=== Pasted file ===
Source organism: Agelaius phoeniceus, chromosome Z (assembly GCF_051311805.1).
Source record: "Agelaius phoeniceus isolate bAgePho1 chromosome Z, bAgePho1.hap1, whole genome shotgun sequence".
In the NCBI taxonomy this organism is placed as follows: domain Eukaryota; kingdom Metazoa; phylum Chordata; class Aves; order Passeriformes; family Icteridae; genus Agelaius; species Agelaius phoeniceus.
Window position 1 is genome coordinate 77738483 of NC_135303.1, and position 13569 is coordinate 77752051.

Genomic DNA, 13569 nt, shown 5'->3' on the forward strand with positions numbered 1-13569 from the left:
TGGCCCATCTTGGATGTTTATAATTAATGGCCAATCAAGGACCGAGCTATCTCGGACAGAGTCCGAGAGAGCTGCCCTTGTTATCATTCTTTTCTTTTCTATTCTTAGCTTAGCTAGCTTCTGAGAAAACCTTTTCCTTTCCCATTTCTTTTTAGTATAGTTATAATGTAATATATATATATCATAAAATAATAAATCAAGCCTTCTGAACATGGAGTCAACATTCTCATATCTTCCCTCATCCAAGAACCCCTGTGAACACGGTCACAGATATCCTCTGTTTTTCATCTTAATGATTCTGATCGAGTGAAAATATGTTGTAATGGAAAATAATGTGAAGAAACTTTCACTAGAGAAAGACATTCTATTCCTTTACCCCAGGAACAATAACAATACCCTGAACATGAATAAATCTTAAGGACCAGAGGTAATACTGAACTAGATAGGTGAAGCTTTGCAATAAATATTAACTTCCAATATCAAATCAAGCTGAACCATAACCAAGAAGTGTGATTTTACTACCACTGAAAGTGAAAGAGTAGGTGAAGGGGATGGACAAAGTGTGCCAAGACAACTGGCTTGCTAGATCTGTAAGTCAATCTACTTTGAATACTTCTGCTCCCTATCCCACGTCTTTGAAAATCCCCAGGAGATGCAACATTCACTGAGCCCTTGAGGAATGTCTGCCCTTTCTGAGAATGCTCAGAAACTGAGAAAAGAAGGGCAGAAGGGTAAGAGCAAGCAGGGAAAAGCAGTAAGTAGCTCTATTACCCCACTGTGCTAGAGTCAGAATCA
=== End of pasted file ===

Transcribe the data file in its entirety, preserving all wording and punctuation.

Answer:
Source organism: Agelaius phoeniceus, chromosome Z (assembly GCF_051311805.1).
Source record: "Agelaius phoeniceus isolate bAgePho1 chromosome Z, bAgePho1.hap1, whole genome shotgun sequence".
In the NCBI taxonomy this organism is placed as follows: domain Eukaryota; kingdom Metazoa; phylum Chordata; class Aves; order Passeriformes; family Icteridae; genus Agelaius; species Agelaius phoeniceus.
Window position 1 is genome coordinate 77738483 of NC_135303.1, and position 13569 is coordinate 77752051.

Genomic DNA, 13569 nt, shown 5'->3' on the forward strand with positions numbered 1-13569 from the left:
TGGCCCATCTTGGATGTTTATAATTAATGGCCAATCAAGGACCGAGCTATCTCGGACAGAGTCCGAGAGAGCTGCCCTTGTTATCATTCTTTTCTTTTCTATTCTTAGCTTAGCTAGCTTCTGAGAAAACCTTTTCCTTTCCCATTTCTTTTTAGTATAGTTATAATGTAATATATATATATCATAAAATAATAAATCAAGCCTTCTGAACATGGAGTCAACATTCTCATATCTTCCCTCATCCAAGAACCCCTGTGAACACGGTCACAGATATCCTCTGTTTTTCATCTTAATGATTCTGATCGAGTGAAAATATGTTGTAATGGAAAATAATGTGAAGAAACTTTCACTAGAGAAAGACATTCTATTCCTTTACCCCAGGAACAATAACAATACCCTGAACATGAATAAATCTTAAGGACCAGAGGTAATACTGAACTAGATAGGTGAAGCTTTGCAATAAATATTAACTTCCAATATCAAATCAAGCTGAACCATAACCAAGAAGTGTGATTTTACTACCACTGAAAGTGAAAGAGTAGGTGAAGGGGATGGACAAAGTGTGCCAAGACAACTGGCTTGCTAGATCTGTAAGTCAATCTACTTTGAATACTTCTGCTCCCTATCCCACGTCTTTGAAAATCCCCAGGAGATGCAACATTCACTGAGCCCTTGAGGAATGTCTGCCCTTTCTGAGAATGCTCAGAAACTGAGAAAAGAAGGGCAGAAGGGTAAGAGCAAGCAGGGAAAAGCAGTAAGTAGCTCTATTACCCCACTGTGCTAGAGTCAGAATCA